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To guide healthcare systems in providing care that is free from error and harm the National Quality Forum (NQF) is releasing its 2009 Safe Practices for Better Healthcare. To accelerate the pace of adoption of Safe Practices nationwide, a year-long Webinar series will begin in April to provide Safe Practices implementation strategies and commentary from experts in the field.
"The Safe Practices offer clear tools for those who provide, purchase, and use healthcare to ensure that harm is reduced and care is safe. While improvements have been made in patient safety, they must spread farther and faster," said Janet Corrigan, NQF president and CEO. "We cannot afford -- in lives or dollars -- to provide care that is unsafe. Every patient deserves safe, high-quality healthcare, every time they receive care."
Preventable errors cost the United States an estimated 98,000 lives annually, $17 billion to $29 billion per year in healthcare expenses, lost worker productivity, lost income, and disability.(1) Even more troubling, while healthcare spending grows more than seven percent per year, it is estimated that patient safety is improving by only 1 percent or 2 percent.(2)
One of the major barriers to improvement is an inability to share information and data regarding what works in real-time or even nearly real-time. Research has shown that an average of 17 years elapse before evidence-based practices are incorporated into widespread clinical practice, and then the application of the knowledge is inconsistent.(3) The healthcare system is notoriously fragmented with poor communication between practitioners at all levels. Poor communication has been cited as the most frequent root cause of medical errors accounting for more than 60 percent of events between 2006 and 2008.(4)
Similarly, it is well recognized that committed and informed leadership within healthcare systems will not only improve the functioning of a healthcare organization, but also its overall culture and the approaches to patient safety practices. Direct involvement of patients and families in the processes of care with open, transparent communication also improves patient safety. Both the roles of leadership and patient and family engagement are important components in the 2009 Safe Practices.
"Safe Practices are intended to provide a roadmap for hospitals and health systems to improve safety. By focusing on an evidence-based systems approach we hope to provide guidance to clinical leadership to make wise decisions about implementing programs and policies to measurably improve safety," said Gregg Meyer, senior vice president of the Center for Quality and Safety at Massachusetts GeneralHospital and co-chair of NQF's 2009 safe practices maintenance committee.
The NQF-endorsed Safe Practices and year-long Webinar series are tools to help unite healthcare providers, purchasers, and consumers to more rapidly identify and adopt established techniques and routines that reduce errors and improve care. The Webinars, which begin in April and continue throughout the year, will provide Safe Practices implementation strategies and commentary from experts in the field. Each Webinar will address specific safe practices to guide the healthcare industry in more rapid adoption of safety practices. For example, one of the Webinars will address measurement and public reporting for improvement -- an area NQF advocates as part of any reform strategy.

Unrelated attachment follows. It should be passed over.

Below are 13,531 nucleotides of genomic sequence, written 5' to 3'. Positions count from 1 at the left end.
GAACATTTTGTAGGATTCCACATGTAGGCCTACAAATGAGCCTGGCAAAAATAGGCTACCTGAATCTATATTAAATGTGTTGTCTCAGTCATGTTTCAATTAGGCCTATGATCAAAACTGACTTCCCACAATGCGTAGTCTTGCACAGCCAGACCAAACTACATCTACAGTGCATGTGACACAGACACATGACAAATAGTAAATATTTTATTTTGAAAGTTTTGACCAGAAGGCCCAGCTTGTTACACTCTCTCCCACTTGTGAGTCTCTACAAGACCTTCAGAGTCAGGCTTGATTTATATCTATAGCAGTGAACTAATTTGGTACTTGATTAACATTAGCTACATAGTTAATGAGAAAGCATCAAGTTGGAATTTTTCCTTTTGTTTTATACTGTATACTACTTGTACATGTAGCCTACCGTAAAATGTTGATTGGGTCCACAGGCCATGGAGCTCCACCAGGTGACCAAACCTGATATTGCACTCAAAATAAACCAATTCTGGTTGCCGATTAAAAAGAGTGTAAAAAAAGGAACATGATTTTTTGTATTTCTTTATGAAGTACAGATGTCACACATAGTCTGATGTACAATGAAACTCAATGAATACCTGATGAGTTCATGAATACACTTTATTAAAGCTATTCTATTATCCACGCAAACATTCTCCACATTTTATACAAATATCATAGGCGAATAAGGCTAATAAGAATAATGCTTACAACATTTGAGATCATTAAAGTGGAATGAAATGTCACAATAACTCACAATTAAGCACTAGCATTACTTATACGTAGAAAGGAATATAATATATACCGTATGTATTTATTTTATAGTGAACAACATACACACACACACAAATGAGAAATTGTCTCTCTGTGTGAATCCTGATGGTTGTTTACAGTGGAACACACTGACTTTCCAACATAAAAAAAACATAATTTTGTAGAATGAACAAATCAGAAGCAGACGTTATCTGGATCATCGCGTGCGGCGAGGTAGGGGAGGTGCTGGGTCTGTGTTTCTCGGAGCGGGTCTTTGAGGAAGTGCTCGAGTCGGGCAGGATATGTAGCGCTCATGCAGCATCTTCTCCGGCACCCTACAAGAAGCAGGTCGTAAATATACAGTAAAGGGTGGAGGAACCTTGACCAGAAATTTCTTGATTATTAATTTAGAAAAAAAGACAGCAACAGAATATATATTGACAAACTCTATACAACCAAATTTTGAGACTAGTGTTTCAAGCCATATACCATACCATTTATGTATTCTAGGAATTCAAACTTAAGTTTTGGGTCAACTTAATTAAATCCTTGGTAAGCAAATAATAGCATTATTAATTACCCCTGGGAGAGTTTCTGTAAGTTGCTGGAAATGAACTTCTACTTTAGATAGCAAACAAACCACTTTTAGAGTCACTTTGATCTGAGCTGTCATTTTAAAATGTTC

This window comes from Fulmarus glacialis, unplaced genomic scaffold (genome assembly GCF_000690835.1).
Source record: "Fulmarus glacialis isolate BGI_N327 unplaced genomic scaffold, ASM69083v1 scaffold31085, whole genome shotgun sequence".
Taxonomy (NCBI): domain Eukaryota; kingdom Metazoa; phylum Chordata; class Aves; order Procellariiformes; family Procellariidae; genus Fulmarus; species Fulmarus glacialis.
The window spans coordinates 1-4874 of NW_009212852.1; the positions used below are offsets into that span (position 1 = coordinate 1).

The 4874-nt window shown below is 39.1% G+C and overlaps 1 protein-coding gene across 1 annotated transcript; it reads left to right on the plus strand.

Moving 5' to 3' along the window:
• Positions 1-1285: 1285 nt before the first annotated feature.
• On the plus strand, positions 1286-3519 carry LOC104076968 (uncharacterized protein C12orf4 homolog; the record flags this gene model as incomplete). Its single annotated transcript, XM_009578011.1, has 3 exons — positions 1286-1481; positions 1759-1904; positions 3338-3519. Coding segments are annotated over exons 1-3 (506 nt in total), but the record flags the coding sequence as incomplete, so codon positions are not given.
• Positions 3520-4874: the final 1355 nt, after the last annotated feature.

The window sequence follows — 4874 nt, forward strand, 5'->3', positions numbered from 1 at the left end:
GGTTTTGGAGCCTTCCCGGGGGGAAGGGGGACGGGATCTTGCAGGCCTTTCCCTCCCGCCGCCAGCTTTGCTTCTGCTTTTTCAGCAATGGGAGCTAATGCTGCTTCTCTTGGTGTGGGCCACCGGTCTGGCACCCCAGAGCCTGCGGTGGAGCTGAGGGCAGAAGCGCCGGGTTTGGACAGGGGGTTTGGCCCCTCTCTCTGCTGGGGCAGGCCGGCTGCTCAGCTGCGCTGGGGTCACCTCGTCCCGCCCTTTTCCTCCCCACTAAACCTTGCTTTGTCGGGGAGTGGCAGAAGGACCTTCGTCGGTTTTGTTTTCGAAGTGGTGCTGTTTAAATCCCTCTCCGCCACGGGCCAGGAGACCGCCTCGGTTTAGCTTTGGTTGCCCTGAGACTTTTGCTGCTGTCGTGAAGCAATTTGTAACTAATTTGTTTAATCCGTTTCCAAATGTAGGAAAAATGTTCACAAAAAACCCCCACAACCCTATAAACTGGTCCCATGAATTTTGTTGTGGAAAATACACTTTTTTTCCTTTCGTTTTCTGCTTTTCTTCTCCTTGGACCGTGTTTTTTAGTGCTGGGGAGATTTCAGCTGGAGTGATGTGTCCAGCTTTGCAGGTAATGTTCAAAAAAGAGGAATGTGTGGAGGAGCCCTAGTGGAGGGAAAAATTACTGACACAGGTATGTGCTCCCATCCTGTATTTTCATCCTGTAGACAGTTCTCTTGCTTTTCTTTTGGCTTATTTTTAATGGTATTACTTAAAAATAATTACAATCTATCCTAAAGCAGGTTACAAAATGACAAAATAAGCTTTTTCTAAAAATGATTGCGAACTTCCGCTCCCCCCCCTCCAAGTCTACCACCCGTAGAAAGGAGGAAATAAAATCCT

"This is the most harmonized and evidence based set of practices ever assembled -- with consensus across major stakeholders from virtually every sector of healthcare," said Charles Denham, MD chairman of TMIT and co-chair of NQF's 2009 safe practices maintenance committee. "Adoption of these practices will save lives, save money, and build valuable trust in the communities we serve."
The evidence-based practices endorsed by NQF build on six years of work defining and refining strategies that improve the safety of healthcare. Thirty-four practices are included in 2009 Safe Practices. New practices were added in areas such as pediatric imaging, glycemic control, organ donation, catheter-associated urinary tract infection, and multi-drug resistant organisms. A number of previously endorsed practices were updated based on new evidence, including practices in areas such as the pharmacist's role in medication management and pressure ulcers, and an entire chapter on healthcare-associated infections.
NQF joins leading healthcare organizations in celebrating Patient Safety Awareness Week, March 8-14, 2009. The National Patient Safety Foundation's, Patient Safety Awareness week is designed to engage staff, patients, and community by emphasizing the critical need for partnership and participation in the drive for a safer healthcare system.
This project was funded by the Texas Medical Institute of Technology.
1. IOM, To Err Is Human: Building a Safer Health System. Washington, DC: NationalAcademy Press; 1999.
2. Catlin A, Cowan C, Heffler S, et al., National health spending in 2005: the slowdown continues, Health Affairs, 2007;26(1):142-153.
3. Closing the Quality Gap: A Critical Analysis of Quality Improvement Strategies. Fact Sheet. AHRQ Publication No. 04-P014, March 2004. Agency for Healthcare Research and Quality, Rockville, MD. http://www.ahrq.gov/clinic/epc/qgapfact.htm
4. The Joint Commission. 2008 National Patient Safety Goals. 2008. Available at http://www.jointcommission.org/NR/rdonlyres/82B717D8-B16A-4442-AD00-CE3188C2F00A/0/08_HAP_NPSGs_Master.pdf. Last accessed November 7, 2008.; Brunetti L, Santell JP, Hicks RW. The impact of abbreviations on patient safety. Jt Comm J Qual Patient Saf 2007 Sep;33(9):576-83.
Source: National Quality Forum